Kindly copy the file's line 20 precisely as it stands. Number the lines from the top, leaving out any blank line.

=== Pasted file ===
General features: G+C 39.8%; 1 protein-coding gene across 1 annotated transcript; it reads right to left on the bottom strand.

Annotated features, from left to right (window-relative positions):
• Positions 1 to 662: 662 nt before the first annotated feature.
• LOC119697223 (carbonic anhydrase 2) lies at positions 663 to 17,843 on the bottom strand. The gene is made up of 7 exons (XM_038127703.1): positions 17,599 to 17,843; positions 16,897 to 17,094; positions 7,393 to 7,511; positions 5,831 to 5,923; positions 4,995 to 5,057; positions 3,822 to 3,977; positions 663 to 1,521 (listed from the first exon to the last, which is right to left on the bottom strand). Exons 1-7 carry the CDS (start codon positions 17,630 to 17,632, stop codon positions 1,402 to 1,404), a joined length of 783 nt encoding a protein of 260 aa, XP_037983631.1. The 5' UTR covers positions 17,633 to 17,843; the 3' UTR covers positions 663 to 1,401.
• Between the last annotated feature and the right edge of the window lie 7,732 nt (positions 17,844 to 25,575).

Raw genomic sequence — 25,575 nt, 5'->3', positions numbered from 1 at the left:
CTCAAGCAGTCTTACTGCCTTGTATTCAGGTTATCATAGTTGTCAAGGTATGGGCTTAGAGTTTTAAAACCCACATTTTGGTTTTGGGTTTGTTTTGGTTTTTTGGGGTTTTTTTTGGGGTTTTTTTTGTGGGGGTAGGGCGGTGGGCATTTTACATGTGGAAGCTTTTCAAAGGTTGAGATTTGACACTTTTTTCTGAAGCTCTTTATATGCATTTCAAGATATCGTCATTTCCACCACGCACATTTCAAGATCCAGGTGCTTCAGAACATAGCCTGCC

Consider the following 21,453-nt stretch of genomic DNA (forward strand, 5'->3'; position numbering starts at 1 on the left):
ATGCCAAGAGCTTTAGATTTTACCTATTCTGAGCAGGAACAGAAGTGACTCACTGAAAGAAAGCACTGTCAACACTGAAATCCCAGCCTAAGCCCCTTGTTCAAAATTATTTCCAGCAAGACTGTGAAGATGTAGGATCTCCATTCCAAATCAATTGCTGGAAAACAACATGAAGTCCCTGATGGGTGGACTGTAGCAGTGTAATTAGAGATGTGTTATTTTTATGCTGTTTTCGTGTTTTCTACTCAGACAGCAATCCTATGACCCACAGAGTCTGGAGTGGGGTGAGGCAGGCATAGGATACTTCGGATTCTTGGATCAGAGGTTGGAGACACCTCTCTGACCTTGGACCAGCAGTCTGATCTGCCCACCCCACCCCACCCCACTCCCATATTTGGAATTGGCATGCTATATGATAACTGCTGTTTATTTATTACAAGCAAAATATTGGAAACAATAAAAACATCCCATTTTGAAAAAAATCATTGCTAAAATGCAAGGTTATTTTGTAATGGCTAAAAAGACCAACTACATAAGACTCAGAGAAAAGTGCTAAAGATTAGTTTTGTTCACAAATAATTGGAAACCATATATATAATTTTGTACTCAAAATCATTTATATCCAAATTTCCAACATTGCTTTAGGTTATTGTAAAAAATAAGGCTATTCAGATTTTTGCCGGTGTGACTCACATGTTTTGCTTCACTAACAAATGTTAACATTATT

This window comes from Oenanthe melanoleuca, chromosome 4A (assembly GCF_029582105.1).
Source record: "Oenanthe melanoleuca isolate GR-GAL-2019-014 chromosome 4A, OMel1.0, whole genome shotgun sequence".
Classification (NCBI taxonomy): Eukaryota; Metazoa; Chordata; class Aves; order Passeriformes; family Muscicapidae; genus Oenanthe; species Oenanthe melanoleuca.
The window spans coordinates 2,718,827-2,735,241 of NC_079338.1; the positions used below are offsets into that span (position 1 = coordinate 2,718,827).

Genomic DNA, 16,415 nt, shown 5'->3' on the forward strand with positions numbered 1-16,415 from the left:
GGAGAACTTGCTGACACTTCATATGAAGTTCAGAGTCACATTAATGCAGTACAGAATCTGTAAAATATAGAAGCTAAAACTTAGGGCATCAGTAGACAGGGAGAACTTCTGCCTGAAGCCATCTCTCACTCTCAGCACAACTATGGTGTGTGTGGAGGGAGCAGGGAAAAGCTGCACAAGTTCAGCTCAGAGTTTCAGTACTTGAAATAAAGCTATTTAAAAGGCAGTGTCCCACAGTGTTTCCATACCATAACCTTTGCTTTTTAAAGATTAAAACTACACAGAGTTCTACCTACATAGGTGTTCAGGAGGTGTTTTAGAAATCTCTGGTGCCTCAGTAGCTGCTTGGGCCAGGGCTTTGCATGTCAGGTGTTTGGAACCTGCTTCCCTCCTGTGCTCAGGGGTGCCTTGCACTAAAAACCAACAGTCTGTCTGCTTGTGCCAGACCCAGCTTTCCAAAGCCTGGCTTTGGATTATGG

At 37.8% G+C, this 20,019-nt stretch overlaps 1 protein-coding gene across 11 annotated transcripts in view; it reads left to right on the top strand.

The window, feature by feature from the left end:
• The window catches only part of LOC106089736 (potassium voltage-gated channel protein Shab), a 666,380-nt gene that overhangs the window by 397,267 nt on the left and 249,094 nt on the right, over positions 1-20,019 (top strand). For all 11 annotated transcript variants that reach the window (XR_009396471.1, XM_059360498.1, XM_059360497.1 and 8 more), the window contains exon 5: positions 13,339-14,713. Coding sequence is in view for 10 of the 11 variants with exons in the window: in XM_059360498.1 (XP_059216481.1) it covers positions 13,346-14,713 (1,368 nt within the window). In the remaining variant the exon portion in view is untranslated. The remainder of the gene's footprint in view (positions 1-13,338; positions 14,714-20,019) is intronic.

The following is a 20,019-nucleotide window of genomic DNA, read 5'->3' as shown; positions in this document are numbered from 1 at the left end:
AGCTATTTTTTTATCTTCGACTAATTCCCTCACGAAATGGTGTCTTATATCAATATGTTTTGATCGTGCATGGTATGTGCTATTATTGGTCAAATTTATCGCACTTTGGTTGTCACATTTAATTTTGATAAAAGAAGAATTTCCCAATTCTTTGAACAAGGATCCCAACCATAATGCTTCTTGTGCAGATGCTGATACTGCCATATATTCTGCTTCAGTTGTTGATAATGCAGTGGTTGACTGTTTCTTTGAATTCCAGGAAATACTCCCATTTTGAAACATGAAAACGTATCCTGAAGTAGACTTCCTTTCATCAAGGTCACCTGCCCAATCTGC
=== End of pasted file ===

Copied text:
AGCTATTTTTTTATCTTCGACTAATTCCCTCACGAAATGGTGTCTTATATCAATATGTTTTGATCGTGCATGGTATGTGCTATTATTGGTCAAATTTATCGCACTTTGGTTGTCACATTTAATTTTGATAAAAGAAGAATTTCCCAATTCTTTGAACAAGGATCCCAACCATAATGCTTCTTGTGCAGATGCTGATACTGCCATATATTCTGCTTCAGTTGTTGATAATGCAGTGGTTGACTGTTTCTTTGAATTCCAGGAAATACTCCCATTTTGAAACATGAAAACGTATCCTGAAGTAGACTTCCTTTCATCAAGGTCACCTGCCCAATCTGC